by alan burchell & rubyana lyon green roof
mar 3 2017
Types of Green Roofs
Each green roof is unique, as their designs and performance vary by region, climate, and building type and use. Simpler, shallower, cheaper green roofs with limited variety of plants are called ‘extensive green roofs.’ These systems are easy to install, require little to no maintenance or irrigation, and weigh the least compared to other deeper systems. They typically manage the minimum amount of stormwater to qualify for financial incentive programs offered by city governments.
At the other end of the spectrum, the deepest (and therefore heaviest), most complex and expensive green roofs, with the widest variety of plant species of all types of green roofs, are called ‘intensive green roofs.’ They will require regular maintenance and a professional irrigation system. To compare them with extensive green roofs, think sod lawn versus English garden (not really, but you get the idea), or quick-and-dirty versus high-performance.
To limit costs and weight, yet still achieve desired aesthetics and performance in some areas of the roof, green roofs are commonly designed with a mix of extensive and intensive areas, or an even average of the two, and these are referred to as ‘semi-intensive’ green roofs.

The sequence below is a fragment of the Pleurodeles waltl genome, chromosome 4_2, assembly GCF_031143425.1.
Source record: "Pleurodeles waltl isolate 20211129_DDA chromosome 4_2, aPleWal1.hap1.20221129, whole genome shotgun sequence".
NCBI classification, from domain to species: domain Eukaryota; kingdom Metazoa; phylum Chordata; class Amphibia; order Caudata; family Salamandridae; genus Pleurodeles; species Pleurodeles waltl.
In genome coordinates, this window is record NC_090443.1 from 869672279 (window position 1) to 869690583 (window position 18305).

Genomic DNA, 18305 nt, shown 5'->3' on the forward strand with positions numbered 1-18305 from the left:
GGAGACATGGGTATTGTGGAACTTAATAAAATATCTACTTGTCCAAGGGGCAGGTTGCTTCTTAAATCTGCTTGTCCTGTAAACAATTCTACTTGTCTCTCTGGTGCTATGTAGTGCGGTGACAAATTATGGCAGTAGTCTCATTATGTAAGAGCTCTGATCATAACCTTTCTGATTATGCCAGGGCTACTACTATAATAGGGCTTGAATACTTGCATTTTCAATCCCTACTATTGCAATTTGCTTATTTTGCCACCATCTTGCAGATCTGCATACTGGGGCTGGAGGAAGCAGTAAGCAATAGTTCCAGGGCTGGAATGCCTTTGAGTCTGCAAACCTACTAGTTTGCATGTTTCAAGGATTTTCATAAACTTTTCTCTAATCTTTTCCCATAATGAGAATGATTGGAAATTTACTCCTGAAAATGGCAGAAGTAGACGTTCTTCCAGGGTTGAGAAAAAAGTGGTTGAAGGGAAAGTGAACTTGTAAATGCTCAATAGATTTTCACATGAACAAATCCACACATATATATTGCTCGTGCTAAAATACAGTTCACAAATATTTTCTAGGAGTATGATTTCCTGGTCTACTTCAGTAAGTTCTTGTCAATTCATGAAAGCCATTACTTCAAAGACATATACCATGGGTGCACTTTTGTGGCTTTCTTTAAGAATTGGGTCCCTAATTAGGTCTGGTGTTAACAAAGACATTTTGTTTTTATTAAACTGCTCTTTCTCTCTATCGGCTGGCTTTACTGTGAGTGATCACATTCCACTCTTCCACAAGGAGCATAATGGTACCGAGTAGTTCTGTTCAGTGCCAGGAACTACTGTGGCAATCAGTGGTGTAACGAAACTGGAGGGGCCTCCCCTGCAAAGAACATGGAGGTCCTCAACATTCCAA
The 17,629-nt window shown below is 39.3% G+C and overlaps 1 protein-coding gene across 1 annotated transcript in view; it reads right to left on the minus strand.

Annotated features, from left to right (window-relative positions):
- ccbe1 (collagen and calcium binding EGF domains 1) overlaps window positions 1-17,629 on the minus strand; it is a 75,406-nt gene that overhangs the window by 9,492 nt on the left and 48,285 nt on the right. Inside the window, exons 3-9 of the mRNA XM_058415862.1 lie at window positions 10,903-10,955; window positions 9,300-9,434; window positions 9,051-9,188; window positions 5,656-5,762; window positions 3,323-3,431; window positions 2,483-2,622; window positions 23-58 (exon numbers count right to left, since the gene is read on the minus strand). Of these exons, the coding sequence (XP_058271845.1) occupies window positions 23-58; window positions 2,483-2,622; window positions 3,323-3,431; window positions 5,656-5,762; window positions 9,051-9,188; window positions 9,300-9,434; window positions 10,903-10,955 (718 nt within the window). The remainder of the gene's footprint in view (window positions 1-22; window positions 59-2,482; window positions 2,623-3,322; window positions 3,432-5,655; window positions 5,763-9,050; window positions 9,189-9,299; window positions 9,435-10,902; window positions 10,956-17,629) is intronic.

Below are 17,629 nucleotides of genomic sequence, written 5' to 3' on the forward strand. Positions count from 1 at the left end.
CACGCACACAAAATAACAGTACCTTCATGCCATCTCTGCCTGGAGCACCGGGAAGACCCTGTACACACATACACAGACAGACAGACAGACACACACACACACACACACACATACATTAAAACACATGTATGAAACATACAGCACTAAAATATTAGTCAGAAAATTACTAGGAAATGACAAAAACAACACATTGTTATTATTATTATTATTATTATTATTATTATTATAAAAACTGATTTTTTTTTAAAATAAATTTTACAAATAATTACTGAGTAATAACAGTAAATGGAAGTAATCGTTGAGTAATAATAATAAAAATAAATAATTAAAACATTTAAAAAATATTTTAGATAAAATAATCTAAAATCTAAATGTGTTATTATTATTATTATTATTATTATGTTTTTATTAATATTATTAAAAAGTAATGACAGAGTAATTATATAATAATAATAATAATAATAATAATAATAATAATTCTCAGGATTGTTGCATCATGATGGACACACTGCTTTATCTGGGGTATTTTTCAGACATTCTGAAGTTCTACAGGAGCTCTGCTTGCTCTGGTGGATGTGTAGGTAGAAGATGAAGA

The Layers of a Green Roof
Regardless of the depth of growing media (soil) and plant types used above, the underlying architectural elements of most vegetated roof systems are typically the same, with each layer playing a crucial role.
Layers of a Typical Green Roof. Image: Earth Pledge
Starting from the existing roof deck and moving up, the typical layers of a green roof system are:
In many retrofit cases, this layer already exists and depending on it’s condition (water-tightness), it may or may not need replacing. Polyvinyl chloride (PVC) and polymer modified bituminous membranes are common materials.
Flexible, tear- and puncture-resistant, this layer keeps roots from penetrating the roofing membrane and causing leaks.
Protects the root barrier and waterproofing from mechanical damages while also functioning as water and nutrient reservoirs, and reducing subsonic noise.
This egg carton shaped layer manages water by retaining only the amount needed for plant growth. The excess is drained away through a channel system molded into the bottom of this layer, carrying it to the roof drains, to prevent a waterlogged system or significant increase in system weight.
Keeps the growing medium (soil) above from being washed away by the drainage layer below or clogging it up.
Creates a suitable growing environment for a rooftop setting and is designed to be lightweight and drain easily yet still retain some storm water. The engineered mix is often native soil supplemented with organic or mineral additives.
Green Roof Plants
Plant species options vary greatly, depending on local climate, load capacity, budget, and personal preference. Drought, wind, frost, and heat tolerant plants, like sedums, are best, but some green roofs can support vegetable gardens, flower beds, even trees, to serve as an ecological, rooftop haven!